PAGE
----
This tutorial doesn’t cover the theoretical basics of the new features and controls, instead it concentrates on the practical example of using the new features. This tutorial covers the following features:
Our project is quite simple, it's just a guestbook, but it's good for demonstrating the cool features of ASP.NET 3.5 and .NET 3.5 in action.
So, just open Visual Studio and create a new C# website.
We need to create a database when the comments will be stored. We’ll just create a database with a single table that will keep the comments posted by the authors. We can create it in Server Explorer without leaving Visual Studio.
Don’t forget to set the Id field as an identity. Let’s populate the database as well, so that we’ll have some data to display, just execute these queries:
INSERT INTO Comments (Author, Text) VALUES('John', 'ASP.NET 3.5 rocks!'); INSERT INTO Comments (Author, Text) VALUES('Mary', 'ASP.NET 3.5 is so cool!');
Then, we need to create a LINQ To SQL class that will be using for the data manipulations (retrieving and inserting). We open Website->Add New Item and choose LINQ To SQL Classes
Then we open Server Explorer and drag and drop our table on the workspace.
Now we just save this file and go futher, we can view the generated code though located in App_Code\Comments.dbml\Comments.designer.cs
Ok, it’s a time for create your webform that will hold all the content. Actually, it is already created by Visual Studio, we just have to add some content there. We are going to start with a data source, open Toolbox, expand the data section and find LinqDataSource there.
Drag it to the webform. You will get the following code:
<asp:LinqDataSource ID="LinqDataSource1" runat="server"> </asp:LinqDataSource>
Give it a more appopriate name, something like dsComments. Now switch to the Design view, click on the LinqDataSource we’ve just added and select Configure Data Source.
Choose the only avaliable data context object and click Next.
Then leave everything by default by click on the Order By button. And choose Id and the Descending order.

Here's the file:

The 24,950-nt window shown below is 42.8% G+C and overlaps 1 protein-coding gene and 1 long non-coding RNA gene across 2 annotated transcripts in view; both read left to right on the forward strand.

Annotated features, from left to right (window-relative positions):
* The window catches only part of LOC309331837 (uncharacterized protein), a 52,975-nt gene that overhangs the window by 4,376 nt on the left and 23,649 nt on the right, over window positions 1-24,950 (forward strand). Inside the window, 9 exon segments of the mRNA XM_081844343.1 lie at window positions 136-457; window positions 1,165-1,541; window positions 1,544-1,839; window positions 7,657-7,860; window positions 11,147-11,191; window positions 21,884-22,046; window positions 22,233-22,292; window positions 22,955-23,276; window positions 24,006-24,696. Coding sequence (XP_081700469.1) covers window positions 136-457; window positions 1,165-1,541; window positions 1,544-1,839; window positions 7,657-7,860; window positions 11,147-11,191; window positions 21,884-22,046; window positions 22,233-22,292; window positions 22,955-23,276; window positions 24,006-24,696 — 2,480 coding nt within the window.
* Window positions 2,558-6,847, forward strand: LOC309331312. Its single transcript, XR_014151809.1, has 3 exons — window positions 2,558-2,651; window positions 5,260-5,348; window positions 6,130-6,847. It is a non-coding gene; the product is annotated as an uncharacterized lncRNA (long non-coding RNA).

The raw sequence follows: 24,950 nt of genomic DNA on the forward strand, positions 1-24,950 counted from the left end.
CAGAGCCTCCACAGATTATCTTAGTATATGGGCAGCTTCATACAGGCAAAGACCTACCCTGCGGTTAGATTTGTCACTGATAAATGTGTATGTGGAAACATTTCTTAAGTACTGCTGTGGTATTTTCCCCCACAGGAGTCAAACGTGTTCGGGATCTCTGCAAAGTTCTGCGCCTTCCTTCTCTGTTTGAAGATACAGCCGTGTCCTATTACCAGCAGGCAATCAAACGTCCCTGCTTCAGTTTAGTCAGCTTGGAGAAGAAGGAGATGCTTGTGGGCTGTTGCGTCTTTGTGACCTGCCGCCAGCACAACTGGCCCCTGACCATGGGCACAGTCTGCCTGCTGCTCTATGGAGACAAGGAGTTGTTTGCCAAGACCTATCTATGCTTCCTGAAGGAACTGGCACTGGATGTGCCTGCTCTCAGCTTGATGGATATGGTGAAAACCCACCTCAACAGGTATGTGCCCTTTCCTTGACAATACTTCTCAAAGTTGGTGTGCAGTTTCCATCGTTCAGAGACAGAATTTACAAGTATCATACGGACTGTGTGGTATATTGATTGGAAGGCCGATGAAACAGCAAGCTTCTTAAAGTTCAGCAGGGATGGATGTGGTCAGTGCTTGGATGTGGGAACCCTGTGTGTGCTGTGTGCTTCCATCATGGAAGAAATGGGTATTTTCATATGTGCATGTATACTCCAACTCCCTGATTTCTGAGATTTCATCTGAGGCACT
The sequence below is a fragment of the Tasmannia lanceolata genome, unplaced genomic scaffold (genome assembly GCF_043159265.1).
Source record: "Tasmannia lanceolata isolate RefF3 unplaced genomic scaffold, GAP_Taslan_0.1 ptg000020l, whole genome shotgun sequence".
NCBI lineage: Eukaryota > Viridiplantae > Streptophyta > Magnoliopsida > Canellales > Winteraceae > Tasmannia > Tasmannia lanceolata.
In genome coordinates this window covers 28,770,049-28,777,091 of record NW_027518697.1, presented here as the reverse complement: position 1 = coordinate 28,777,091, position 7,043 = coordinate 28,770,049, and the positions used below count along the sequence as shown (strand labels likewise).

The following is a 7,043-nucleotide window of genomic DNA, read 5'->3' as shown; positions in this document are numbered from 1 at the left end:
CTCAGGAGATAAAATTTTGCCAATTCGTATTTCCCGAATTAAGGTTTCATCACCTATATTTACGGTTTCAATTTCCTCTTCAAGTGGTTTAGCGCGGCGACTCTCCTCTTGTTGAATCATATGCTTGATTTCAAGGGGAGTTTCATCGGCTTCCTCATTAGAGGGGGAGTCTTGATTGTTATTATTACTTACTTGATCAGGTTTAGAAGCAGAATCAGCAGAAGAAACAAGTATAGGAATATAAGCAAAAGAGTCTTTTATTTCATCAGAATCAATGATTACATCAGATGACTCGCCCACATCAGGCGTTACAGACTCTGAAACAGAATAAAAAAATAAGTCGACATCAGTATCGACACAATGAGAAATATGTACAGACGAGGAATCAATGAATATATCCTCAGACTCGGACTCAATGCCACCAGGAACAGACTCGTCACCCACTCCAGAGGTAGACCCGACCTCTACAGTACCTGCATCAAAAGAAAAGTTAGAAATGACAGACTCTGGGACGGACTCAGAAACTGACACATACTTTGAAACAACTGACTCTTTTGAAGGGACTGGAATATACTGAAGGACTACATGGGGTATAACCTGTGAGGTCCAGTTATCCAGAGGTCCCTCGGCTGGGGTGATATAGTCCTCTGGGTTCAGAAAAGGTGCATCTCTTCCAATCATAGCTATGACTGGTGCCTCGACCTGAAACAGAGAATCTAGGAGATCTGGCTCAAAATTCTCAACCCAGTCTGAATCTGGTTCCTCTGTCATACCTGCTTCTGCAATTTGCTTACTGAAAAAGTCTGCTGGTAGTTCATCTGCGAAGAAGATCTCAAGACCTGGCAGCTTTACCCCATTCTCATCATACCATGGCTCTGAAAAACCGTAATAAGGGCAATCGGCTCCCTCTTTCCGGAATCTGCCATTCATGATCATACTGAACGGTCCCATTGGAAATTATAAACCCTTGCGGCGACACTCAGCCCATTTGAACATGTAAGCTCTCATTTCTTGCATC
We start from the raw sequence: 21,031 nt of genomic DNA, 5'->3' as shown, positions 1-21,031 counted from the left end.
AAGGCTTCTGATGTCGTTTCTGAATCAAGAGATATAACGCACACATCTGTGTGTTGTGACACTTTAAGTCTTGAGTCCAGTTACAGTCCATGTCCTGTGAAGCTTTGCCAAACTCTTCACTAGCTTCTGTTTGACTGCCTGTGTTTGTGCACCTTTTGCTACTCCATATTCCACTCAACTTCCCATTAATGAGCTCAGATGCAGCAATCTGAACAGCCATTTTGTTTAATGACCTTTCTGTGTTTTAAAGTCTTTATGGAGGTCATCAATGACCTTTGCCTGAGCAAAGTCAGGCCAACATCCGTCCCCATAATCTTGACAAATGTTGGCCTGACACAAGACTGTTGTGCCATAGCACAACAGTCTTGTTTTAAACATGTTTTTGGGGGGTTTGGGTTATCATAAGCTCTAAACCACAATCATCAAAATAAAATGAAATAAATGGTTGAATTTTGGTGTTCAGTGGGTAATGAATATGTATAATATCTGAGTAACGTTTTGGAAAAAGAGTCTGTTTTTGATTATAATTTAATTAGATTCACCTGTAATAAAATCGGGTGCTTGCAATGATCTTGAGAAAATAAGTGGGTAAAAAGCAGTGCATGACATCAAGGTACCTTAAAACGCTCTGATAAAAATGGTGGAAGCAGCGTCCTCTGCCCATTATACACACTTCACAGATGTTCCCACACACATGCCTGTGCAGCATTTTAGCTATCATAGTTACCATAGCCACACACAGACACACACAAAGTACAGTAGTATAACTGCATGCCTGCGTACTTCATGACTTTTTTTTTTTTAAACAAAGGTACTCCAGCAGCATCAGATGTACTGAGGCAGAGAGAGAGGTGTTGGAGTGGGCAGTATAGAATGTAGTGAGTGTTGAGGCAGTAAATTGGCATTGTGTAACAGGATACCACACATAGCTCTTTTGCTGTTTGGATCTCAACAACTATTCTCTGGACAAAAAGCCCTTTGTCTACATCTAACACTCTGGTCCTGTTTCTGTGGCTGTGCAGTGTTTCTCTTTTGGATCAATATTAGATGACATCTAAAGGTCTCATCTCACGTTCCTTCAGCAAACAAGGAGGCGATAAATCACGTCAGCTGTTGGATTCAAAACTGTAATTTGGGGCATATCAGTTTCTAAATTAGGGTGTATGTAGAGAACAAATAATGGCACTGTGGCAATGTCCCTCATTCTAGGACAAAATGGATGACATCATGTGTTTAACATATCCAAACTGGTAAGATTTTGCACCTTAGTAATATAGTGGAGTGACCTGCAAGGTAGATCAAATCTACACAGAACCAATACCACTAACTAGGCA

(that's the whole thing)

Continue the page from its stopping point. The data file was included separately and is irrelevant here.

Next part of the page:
Click Ok and finish, switch to the Source view and look at the code we get:
<asp:LinqDataSource ID="dsComments" runat="server" ContextTypeName="CommentsDataContext" EnableInsert="True" OrderBy="Id desc" TableName="Comments" > </asp:LinqDataSource>
Pretty simple, I would say.
It’s time to add the ListView control. It’s a new data bound control that enables you to have a full control of the rendered HTML code. It’s also located in the Data section of Toolbox. Drag it and rename it to lvComments, also don’t forget to assign a data source to it. You must get the following code:
<asp:ListView ID="lvComments" runat="server" DataSourceID="dsComments"> </asp:ListView>
Then, we have to add the that will be the root template
<asp:ListView ID="lvComments" runat="server" DataSourceID="dsComments"> <LayoutTemplate> <h1>ASP.NET Guestbook</h1> <div id="itemPlaceholder" runat="server"></div> </LayoutTemplate> </asp:ListView>
Please, note the we have the div tag with
id="itemPlaceholder" runat="server". They denote that ListView content will be placed in the place of that div, itemPlaceholder is the default ID of the content placeholder.
To display out data we should add the ``` element and place some content there
<ItemTemplate> <div> <b><%# Eval("Author") %></b> says<br /> <%# Eval("Text") %> </div> </ItemTemplate>